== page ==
Lupus, a chronic but “invisible” autoimmune disease with no cure, is a life-altering diagnosis that impacts all areas of patients’ lives, including their work performance.

But there’s plenty employers can do to support these employees and help them continue to thrive at work, said Leanne Mielczarek, executive director of Lupus Canada, during Benefits Canada’s 2022 Chronic Disease at Work conference.

Lupus affects every one in 1,000 Canadian women, men and children. While it can strike at any point in someone’s life, 80 per cent of patients develop lupus between ages 15 and 44. Nine in 10 patients are women, but Mielczarek said Lupus Canada is seeing more men and children being diagnosed with lupus.

Read: How can employers do a better job of accommodating staff with chronic disease?

Patients experience the disease as a constant state of fatigue with flu-like symptoms, she said, noting it can take up to seven years to diagnose lupus, meaning many patients are left without proper treatment and experience adverse effects to their overall health.

“People don’t understand the pain that someone is going through with lupus and, especially as the [time before] a diagnosis can be quite lengthy, people don’t understand what they’re feeling and what they’re going through. We call it the disease of 1,000 faces, so how it may present in one person can be completely different as to how it presents in another, which makes it more difficult to determine what the diagnosis is.”

Once diagnosed, patients can struggle to see in-demand rheumatologists and they may need to go through trial and error to determine the right treatment path. They’re often treated with a “cocktail” of medications to manage their disease, including drugs like prednisone and corticosteroids that weren’t originally developed for lupus and can have adverse long-term side-effects like potential bone loss, osteoporosis, excessive weight gain and fluid retention.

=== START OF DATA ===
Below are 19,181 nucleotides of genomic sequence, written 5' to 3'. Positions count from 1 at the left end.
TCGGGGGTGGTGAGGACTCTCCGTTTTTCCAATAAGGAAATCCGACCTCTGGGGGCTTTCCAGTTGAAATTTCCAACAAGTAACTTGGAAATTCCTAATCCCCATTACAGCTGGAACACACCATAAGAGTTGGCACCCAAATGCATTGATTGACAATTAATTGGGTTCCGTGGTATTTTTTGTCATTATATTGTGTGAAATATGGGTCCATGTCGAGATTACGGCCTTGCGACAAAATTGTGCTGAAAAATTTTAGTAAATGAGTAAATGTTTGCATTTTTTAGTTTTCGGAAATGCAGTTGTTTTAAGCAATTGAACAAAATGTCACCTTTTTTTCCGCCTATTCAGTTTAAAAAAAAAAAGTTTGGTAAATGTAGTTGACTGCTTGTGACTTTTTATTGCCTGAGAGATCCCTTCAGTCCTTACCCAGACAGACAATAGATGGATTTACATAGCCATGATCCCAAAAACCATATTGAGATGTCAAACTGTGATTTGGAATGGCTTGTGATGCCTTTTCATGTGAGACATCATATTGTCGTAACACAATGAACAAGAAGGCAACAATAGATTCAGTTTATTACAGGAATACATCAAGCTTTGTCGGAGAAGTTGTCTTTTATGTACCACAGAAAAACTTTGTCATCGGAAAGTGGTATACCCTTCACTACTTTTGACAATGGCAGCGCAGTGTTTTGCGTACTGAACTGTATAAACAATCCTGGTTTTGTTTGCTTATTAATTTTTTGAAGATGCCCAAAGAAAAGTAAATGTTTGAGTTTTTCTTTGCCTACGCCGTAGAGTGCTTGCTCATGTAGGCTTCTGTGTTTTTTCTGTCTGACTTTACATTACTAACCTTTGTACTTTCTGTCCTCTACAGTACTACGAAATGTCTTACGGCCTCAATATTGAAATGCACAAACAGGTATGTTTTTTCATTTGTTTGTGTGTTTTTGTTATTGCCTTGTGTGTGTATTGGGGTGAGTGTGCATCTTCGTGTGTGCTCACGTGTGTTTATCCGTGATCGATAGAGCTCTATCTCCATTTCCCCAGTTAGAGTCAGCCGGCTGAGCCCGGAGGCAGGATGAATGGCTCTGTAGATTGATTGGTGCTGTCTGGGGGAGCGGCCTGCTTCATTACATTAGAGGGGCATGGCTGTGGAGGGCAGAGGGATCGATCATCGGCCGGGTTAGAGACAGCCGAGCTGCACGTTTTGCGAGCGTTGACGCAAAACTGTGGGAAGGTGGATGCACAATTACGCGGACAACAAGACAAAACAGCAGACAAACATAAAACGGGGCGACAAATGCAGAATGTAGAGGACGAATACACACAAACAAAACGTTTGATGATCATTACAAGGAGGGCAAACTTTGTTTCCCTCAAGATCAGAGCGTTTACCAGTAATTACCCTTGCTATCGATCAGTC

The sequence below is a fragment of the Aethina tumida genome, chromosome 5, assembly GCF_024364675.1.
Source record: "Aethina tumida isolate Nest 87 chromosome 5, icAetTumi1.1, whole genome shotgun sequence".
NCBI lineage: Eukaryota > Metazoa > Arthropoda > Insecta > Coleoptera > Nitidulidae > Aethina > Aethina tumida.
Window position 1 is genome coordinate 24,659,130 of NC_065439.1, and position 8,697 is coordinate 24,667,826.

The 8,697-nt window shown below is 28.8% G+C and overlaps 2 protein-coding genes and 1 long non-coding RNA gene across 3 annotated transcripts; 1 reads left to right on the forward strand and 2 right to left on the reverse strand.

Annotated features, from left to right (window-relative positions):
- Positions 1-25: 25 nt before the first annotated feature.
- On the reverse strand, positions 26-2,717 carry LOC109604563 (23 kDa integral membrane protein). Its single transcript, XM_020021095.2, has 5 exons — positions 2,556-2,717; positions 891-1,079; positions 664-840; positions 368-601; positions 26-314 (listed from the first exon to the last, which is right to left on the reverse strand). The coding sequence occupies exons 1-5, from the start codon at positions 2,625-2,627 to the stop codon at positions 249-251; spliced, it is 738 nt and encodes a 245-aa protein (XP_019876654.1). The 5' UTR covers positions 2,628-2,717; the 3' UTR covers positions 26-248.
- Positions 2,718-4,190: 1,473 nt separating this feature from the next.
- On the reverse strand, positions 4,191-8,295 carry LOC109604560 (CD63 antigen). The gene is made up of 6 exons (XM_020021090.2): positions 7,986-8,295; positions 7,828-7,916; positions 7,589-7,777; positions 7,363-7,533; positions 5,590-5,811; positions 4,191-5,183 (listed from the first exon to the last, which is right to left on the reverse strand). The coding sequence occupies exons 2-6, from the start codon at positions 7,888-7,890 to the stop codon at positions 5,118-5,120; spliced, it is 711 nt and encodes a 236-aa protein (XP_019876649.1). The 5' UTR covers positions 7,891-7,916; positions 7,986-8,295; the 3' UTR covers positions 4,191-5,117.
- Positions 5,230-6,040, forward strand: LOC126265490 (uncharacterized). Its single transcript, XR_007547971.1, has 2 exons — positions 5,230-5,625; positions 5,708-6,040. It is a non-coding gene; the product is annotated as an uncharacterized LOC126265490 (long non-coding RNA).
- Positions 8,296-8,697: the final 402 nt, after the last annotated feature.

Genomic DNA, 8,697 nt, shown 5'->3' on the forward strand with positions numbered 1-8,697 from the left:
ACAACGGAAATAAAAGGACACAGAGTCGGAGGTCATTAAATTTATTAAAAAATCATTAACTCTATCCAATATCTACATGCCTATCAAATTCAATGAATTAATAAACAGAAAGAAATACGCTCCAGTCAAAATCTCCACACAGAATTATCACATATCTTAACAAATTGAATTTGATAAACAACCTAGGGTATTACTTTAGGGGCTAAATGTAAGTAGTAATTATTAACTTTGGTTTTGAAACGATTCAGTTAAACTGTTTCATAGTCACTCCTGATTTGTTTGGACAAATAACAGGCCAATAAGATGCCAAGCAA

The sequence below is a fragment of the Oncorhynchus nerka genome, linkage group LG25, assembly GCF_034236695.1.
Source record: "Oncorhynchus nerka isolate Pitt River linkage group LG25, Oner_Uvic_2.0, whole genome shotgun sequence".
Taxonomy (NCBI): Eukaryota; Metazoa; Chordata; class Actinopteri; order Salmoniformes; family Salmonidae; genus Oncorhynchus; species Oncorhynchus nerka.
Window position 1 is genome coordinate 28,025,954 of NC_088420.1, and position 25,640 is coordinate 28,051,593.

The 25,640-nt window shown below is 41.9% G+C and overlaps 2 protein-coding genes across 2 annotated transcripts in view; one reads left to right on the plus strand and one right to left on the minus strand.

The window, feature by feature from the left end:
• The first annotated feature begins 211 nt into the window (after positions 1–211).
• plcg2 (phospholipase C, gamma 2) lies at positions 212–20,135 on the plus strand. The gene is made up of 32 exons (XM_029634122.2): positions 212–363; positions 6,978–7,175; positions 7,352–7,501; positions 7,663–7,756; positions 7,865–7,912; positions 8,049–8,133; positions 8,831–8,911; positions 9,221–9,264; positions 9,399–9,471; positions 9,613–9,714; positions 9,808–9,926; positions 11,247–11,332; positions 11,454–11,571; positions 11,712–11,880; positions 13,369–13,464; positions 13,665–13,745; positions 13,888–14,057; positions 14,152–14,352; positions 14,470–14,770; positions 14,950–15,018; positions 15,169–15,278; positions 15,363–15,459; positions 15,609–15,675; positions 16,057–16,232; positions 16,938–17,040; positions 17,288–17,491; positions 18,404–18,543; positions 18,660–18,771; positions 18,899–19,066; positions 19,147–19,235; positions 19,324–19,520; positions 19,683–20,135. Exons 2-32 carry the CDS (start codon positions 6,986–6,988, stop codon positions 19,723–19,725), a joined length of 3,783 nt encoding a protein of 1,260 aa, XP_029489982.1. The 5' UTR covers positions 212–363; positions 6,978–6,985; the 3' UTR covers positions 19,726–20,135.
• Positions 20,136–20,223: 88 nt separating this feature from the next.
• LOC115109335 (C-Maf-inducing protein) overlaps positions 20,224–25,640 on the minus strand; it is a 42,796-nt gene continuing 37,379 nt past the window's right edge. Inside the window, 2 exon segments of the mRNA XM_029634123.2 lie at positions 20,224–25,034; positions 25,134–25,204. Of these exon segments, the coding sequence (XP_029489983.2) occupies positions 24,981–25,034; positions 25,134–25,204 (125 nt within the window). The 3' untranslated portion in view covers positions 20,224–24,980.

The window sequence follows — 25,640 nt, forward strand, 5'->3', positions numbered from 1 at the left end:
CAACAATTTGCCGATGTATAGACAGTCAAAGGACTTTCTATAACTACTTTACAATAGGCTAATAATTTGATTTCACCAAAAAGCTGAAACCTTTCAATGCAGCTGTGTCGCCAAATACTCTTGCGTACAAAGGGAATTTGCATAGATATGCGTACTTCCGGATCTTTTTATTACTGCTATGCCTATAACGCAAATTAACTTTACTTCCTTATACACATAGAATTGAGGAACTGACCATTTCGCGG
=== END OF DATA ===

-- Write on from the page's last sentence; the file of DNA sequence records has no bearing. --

Many lupus patients also experience anxiety and depression due to the chronic nature of the disease and uncertainty around disease progression.

Read: Chronic diseases connected to mental-health issues

Lupus also has an impact on patients’ and family members’ work life and performance, said Mielczarek. According to a recent Lupus Canada study, 23 per cent of lupus patients had to be away from work more than 25 days per year due to their symptoms and 35 per cent experienced one to three flares — a period of several days to a number of weeks when symptoms worsen and patients feel ill — in a 12-month period. Forty-four per cent cited an impact on their daily lives, including the inability to care for themselves or their loved ones. Nearly half (47.7 per cent) of family members reported taking time off work to help care for someone living with lupus.

Support for employees living with lupus starts with accommodations, said Mielczarek, citing examples such as allowing them to work from home and offering flexible lunch times and breaks throughout the day to take medications. She also encouraged employers to be flexible and understanding about numerous medical appointments and to provide additional sick days to manage flare-ups. She added that ultraviolet lighting can be harmful to someone living with lupus.

Employers can also ensure staff living with lupus understand all human resources policies and keep the lines of communication open.

She also highlighted the value of comprehensive benefits to support patients’ ongoing care, including coverage for medications, alternative treatment options like physiotherapy and chiropractic care, coverage for psychologists or other mental-health practitioners and an employee wellness program.

Read: Remote working helping employees with chronic conditions miss less work: survey

“We see the prevalence of lupus in the primary working years of a person, so we want to ensure that through access to treatment to different medications that someone can continue to be productive in those years.”

Lupus Canada’s study received comments from patients who described how much they valued their workplace benefits. One described drug coverage for their medications as a “godsend,” adding that “if I didn’t have workplace benefits, I wouldn’t be able to afford my medication.” Another said their physiotherapist, psychologist and massage therapy coverage “helped me greatly with my mental health and my depression related to having a chronic, debilitating condition like lupus.”

Read more coverage of the 2022 Chronic Disease at Work conference.